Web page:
These pictures are the property of Tom Neuhaus. You may use each as displayed on this site for free; please attribute the source (Tom Neuhaus, Project Hope and Fairness). For higher resolution, you can purchase the original for $5. To do this, visit www.projecthopeandfairness.org and click the Donate button. Donate $5 per picture and then email me (email@example.com) what pictures you want and I will send them back to you. Thank you in advance for donating cocoa farming tools to West African cocoa farmers by purchasing a picture.
Or, a yummy way to help the West African cocoa farmer is to purchase chocolate from , Sweet Earth Organic Chocolates. Or, visit Splash Cafe. Splash Cafe and its sister business, Splash Cafe Artisan Bakery donate at least $2500 every summer to Project Hope and Fairness and make the trips possible.
Donations to Kavokiva, which at the time was one of two Fair Trade certified cooperatives in Cote d'Ivoire. Now there are 7. Kavokiva is currently in limbo because it has not documented adequately its social premiums.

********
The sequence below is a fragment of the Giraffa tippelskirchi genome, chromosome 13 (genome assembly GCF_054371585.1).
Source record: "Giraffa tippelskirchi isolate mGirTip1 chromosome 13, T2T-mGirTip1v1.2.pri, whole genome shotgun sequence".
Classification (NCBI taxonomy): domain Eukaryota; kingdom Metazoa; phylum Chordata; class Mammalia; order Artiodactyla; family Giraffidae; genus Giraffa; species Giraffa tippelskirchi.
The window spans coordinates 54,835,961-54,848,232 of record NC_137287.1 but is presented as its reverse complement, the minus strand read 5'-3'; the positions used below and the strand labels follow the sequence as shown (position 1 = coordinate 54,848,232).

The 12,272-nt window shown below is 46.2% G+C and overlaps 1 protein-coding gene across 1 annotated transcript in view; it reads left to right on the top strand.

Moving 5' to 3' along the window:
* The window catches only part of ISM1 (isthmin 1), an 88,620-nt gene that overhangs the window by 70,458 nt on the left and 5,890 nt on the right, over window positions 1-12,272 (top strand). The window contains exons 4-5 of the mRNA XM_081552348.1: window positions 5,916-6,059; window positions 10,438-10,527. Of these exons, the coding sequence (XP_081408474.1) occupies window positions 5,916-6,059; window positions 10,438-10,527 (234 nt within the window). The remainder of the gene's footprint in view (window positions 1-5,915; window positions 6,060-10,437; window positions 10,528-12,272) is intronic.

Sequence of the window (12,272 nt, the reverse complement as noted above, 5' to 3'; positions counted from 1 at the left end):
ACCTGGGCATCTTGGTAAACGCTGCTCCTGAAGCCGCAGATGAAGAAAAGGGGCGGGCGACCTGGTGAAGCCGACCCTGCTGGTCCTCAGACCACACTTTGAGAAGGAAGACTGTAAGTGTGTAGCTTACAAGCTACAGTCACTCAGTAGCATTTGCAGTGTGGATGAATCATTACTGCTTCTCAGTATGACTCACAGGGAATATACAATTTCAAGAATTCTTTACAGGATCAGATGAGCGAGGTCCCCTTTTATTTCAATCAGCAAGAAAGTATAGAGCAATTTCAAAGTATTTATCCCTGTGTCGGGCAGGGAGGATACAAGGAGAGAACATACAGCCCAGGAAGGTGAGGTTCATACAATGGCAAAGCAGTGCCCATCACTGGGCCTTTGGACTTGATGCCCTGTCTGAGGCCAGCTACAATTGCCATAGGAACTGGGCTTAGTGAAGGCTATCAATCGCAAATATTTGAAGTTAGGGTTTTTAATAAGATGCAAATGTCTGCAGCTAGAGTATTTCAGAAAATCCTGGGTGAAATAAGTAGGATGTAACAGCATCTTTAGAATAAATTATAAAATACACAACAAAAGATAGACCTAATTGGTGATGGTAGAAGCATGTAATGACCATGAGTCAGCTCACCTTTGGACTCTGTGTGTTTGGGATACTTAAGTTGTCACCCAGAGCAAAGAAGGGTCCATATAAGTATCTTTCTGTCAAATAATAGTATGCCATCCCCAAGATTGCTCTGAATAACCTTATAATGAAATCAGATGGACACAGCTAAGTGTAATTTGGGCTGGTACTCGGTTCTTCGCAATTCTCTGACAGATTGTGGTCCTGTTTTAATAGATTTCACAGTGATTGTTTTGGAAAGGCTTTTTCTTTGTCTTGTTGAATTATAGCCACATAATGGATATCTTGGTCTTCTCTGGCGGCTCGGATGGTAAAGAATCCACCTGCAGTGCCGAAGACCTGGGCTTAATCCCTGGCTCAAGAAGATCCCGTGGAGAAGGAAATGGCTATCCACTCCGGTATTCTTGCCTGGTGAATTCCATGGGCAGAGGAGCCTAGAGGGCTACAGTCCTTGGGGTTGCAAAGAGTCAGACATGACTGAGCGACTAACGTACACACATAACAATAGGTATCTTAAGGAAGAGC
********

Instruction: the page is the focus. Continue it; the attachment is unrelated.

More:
Posted in the halls of Kavokiva, which like other cooperatives, sells insecticides, Gonate, Cote d'Ivoire, 2005.
Posted in the halls of Kavokiva, which as a FT-certified cooperative, informs it members about what is allowed and what is not allowed in terms of child labor. Gonate, Cote d'Ivoire, 2005.
Tom meets with officials of Kavokiva Cooperative. Gonate, Cote d'Ivoire. 2005.
In 2005, I asked many people what they were being paid. Always, it was “130 CFA per Kg”. At that time, the farmgate price was over 800 CFA, of which more than 300 went to the government in taxes. Much of that ended up funding the war against the rebels in the North. True to its principles, Kavokiva members received twice the usual price.
The price for cocoa had risen to 400 CFA per Kg by 2007. Kavokiva, Gonate, Cote d'Ivoire. 2007.